Healthcare is Apple's next target for disruptive innovation

First with its iPod, and then with its iPhone and iPad, Apple has successfully introduced the kind of disruptive innovation that has helped redefine whole industries. Today, Apple continues to help shape the way Americans consume media and communicate with one another. Tomorrow, Apple may help shape how Americans engage health care. According to a Reuters report published last week, Apple is in talks with health providers including Mount Sinai, the Cleveland Clinic and Johns Hopkins around its HealthKit service. 
 
Apple's HealthKit will be used as a health data aggregator — including blood pressure, blood sugar, pulse and weight — that healthcare professionals and caregivers can use to help track a patient's health. In so doing, Apple will become one of the conduits to optimized, patient-empowered healthcare where outcomes based management isn't just a goal, it's a comprehensive, turnkey solution. 
 
Of course, Apple isn't alone. Just about every other major player in telecommunications is staking out a claim on what tomorrow's telehealth will look like, including Verizon's Virtual Visits and Google's Helpouts. Comcast, Time Warner and Cox also are exploring telehealth as a potential lucrative revenue stream. And with good reason, telehealth services are expected to generate $4.5 billion by 2018, according to research firm IHS, with an approximate 7 million patients plugged in, up from less than 350,000 in 2013.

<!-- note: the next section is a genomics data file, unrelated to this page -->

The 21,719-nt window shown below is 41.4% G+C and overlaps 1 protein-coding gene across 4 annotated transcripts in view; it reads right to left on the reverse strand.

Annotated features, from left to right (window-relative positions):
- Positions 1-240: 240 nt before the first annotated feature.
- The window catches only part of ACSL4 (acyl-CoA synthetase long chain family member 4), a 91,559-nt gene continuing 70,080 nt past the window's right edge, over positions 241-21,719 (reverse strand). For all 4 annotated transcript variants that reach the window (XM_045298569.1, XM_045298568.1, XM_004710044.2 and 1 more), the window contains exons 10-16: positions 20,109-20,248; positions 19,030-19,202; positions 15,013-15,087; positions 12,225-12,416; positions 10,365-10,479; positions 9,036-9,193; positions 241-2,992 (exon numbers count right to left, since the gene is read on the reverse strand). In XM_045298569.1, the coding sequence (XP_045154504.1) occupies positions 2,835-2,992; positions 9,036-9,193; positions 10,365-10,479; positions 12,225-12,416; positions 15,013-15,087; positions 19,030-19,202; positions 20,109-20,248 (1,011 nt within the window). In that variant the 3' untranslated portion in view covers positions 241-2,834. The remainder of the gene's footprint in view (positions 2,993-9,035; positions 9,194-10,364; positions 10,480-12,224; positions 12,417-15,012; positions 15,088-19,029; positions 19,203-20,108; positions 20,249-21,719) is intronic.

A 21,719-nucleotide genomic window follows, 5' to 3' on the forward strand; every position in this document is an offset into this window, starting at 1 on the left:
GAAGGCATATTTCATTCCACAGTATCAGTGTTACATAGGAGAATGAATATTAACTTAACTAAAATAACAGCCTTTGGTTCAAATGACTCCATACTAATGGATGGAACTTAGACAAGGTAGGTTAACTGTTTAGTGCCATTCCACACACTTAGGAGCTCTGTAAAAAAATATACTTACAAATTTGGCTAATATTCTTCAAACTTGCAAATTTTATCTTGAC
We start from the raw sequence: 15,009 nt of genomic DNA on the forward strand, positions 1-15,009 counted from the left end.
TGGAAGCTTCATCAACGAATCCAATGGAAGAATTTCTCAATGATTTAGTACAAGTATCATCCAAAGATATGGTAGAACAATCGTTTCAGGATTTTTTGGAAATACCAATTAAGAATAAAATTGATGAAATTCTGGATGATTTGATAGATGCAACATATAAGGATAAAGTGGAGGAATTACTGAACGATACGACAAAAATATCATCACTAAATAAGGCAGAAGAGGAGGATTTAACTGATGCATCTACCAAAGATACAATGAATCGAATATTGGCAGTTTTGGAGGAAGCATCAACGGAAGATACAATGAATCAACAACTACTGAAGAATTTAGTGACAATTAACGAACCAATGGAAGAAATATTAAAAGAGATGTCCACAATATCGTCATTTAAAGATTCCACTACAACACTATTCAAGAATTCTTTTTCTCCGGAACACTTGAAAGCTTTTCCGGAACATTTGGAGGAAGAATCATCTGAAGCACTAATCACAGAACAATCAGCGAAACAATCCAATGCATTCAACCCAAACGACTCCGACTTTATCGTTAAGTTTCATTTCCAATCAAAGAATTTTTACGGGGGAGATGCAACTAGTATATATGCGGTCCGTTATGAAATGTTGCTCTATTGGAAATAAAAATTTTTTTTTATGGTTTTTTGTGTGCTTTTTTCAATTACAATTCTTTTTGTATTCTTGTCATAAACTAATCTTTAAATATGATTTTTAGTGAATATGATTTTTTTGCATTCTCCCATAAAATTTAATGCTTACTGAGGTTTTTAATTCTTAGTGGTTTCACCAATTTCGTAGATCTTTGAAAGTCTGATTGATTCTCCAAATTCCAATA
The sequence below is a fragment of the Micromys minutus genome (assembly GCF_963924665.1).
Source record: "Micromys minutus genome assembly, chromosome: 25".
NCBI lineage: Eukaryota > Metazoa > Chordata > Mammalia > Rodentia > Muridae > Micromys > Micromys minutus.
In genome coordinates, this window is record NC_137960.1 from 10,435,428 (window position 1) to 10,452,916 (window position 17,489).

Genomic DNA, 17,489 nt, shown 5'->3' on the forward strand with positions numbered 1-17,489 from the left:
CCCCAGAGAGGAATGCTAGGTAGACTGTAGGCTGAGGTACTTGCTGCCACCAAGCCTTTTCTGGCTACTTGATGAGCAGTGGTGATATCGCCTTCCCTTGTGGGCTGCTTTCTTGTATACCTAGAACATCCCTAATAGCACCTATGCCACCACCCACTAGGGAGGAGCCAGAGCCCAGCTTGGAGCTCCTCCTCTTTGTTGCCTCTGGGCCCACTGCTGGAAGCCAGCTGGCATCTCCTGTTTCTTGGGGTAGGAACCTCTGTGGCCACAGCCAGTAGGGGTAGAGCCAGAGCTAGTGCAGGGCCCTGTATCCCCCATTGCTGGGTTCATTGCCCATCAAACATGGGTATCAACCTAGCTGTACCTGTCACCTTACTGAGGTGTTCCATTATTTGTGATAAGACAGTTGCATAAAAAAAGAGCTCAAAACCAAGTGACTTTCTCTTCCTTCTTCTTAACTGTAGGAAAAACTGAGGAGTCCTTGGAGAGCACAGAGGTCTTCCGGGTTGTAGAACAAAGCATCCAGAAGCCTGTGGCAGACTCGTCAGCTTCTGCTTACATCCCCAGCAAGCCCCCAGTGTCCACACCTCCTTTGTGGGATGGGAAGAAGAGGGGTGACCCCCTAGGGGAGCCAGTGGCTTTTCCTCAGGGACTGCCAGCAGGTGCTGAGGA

Imagine the possibilities. Devices already exist that can successfully capture health data and wirelessly upload that data to the cloud. With the appropriate patient permissions in place, the next step will be to mine that data for exception reports and place those reports into the hands of retail pharmacists, who in turn can do what pharmacists do best — council patients on their medication protocol and disease state management. 
 
It's a proactive health model that can identify at-risk patients and intercept those patients in an effort to improve outcomes. And it's a model that fully places America's most approachable healthcare professional — the pharmacist — right smack in the middle of some positive disruptive innovation of their own. 
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